Tuesday, July 14, 2009

Nous observons chaque seconde #3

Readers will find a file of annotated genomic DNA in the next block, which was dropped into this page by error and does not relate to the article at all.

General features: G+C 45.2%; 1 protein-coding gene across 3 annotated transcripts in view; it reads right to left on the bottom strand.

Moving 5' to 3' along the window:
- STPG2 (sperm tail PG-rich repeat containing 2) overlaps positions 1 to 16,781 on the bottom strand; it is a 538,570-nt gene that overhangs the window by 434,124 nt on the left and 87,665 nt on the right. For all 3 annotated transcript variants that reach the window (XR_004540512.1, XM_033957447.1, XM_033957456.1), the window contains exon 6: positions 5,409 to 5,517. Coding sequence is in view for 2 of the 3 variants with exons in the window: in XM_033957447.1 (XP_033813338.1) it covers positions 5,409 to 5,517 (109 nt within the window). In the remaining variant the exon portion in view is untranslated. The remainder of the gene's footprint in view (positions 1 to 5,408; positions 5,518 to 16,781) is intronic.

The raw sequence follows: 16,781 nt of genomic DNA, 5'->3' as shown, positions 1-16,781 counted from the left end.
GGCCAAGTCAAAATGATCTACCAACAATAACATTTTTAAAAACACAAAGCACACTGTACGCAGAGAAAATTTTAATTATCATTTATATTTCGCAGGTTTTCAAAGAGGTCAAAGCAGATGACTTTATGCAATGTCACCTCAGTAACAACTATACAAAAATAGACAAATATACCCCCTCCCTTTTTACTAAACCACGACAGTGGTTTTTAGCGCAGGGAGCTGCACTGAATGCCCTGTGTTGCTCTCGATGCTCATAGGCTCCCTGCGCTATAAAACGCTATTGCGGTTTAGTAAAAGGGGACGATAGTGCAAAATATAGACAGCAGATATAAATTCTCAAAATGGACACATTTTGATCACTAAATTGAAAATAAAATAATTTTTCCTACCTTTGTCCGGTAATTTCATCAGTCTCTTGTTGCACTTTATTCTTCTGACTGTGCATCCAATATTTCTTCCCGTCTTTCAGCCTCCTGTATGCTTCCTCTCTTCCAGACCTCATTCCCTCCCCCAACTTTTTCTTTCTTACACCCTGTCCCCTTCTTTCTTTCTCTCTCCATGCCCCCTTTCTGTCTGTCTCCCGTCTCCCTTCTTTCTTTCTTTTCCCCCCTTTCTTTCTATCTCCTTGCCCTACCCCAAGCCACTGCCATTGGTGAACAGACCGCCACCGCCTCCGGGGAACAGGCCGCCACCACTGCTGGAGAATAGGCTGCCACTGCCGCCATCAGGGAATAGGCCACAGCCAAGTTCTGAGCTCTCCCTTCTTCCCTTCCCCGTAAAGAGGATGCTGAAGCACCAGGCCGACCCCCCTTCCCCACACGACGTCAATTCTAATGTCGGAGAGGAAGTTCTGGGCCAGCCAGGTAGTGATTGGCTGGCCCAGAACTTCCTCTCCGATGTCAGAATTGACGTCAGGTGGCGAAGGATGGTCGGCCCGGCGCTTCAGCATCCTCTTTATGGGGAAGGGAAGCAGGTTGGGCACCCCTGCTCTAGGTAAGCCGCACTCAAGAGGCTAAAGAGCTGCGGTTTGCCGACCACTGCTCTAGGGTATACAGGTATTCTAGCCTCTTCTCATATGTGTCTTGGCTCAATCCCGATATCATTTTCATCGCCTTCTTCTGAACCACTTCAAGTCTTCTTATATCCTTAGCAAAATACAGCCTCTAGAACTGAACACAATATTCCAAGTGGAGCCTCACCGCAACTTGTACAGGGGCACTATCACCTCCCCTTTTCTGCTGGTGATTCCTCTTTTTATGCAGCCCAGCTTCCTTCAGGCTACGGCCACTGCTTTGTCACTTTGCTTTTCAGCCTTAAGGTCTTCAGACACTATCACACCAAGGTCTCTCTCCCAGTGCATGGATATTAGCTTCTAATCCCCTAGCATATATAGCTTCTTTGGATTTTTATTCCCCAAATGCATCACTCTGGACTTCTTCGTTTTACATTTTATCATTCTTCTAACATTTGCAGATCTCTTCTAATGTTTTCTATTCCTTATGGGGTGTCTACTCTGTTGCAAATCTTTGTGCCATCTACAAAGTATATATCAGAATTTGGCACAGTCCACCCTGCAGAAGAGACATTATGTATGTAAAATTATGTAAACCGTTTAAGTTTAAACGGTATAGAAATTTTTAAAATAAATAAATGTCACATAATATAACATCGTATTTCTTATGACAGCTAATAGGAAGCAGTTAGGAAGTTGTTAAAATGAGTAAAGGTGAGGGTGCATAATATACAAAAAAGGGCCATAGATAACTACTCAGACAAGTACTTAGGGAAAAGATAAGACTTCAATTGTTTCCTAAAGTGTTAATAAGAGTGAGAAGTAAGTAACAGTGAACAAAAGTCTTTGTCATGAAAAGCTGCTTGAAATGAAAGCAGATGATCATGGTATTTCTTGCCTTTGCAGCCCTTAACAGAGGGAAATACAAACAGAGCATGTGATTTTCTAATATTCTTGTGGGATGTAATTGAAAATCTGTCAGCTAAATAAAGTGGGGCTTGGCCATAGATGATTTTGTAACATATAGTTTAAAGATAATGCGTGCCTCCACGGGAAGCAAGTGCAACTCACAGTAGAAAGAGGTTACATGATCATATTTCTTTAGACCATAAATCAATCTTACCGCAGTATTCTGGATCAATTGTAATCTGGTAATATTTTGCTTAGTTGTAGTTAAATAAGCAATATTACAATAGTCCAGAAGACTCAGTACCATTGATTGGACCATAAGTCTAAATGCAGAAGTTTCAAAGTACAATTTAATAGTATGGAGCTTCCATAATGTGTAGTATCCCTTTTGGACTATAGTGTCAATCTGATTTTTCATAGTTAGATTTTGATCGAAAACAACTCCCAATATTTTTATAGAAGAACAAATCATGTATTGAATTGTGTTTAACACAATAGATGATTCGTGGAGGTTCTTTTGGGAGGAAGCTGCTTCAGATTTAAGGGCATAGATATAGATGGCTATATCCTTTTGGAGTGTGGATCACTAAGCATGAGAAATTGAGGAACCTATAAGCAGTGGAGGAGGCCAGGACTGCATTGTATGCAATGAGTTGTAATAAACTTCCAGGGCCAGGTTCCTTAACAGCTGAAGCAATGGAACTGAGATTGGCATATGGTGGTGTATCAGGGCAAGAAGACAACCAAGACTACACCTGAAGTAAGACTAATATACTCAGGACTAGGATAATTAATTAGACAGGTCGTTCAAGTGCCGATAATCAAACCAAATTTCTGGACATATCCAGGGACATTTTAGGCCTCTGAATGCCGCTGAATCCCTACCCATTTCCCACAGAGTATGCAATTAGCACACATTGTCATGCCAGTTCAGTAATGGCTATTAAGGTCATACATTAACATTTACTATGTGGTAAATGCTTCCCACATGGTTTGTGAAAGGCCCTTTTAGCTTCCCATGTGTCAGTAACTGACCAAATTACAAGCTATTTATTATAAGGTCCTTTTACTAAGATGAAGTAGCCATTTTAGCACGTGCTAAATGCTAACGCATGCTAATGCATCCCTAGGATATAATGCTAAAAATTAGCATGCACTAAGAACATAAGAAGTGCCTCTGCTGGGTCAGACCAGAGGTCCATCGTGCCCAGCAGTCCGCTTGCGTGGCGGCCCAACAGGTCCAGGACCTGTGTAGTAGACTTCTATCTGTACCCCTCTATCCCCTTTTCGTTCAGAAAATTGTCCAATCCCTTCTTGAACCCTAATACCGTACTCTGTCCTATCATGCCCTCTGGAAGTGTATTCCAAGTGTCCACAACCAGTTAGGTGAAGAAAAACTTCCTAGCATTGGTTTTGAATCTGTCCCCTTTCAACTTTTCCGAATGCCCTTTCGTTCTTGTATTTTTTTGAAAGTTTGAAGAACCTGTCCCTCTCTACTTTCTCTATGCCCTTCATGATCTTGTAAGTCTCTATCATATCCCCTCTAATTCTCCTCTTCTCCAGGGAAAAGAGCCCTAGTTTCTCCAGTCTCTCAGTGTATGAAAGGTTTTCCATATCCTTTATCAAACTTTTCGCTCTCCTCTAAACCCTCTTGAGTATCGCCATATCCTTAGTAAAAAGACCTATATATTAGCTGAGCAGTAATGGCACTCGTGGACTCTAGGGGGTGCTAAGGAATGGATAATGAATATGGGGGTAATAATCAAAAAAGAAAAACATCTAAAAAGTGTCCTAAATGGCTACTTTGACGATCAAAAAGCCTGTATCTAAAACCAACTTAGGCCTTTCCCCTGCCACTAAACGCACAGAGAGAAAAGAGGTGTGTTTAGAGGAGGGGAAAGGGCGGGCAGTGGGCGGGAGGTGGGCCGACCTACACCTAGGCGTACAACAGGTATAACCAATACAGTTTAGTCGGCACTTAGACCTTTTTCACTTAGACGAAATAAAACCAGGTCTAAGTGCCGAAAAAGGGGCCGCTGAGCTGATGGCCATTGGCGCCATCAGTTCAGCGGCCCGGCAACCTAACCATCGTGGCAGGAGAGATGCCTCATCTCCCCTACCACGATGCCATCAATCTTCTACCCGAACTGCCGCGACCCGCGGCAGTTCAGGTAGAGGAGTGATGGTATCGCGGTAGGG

I've been watching a lot lately--at this point in the summer my only responsibility is a geology course so I've been spending a lot of time studying wrestling performances. I watched ROH Wrestling at the Gateway yesterday. It's a short show, about fifteen minutes over two hours, and a relatively easy watch, although it's the definition of a passable ROH show. Whenever they run a town for the first time, you can expect it to be moderately good throughout, but with a bigger show the following night nobody was trying too hard to impress. Kenny King vs Kenny Omega opened, both guys have loads of potential, and usually put on fun matches. There was a tag match that featured Luke, formerly of the Bushwhackers, who didn't look too bad; his selling is decent, he's just too old, so his timing is off, i.e. taking a delayed bump through the ropes off of a Rhett Titus dropkick, etc. There was an Ultimate Endurance tag team gauntlet, didn't feel like much effort was exerted beyond mere physicality, some decent shots, etc. but most of it felt mailed-in. Brent Albright continues being one of my least favorite ROH workers. There's a tag with Ace Steel and Necro Butcher (guess the CZW invasion has been forgiven) versus Jacobs and Delirious, again, not top-shelf stuff in regards to storytelling, but a handful of floor bumps, okay brawling, etc. Aries vs. Black was good, but I like them more in '09 when the roles have been reversed, Aries is incredibly more fun and entertaining as an asshole, eccentric heel now, and Black never really felt like a genuine heel then. Their match had some of best executed moves, from a technical standpoint, but felt too much like an exhibition with neither having strong characters like they would later. The main event is Lynn and Danielson vs. Claudio and Nigel, not a lot to say about it, pretty consistent performers but again, this felt like them demonstrating to a new town, as the match itself didn't ever develop into anything too compelling outside of guys' signature spots, etc.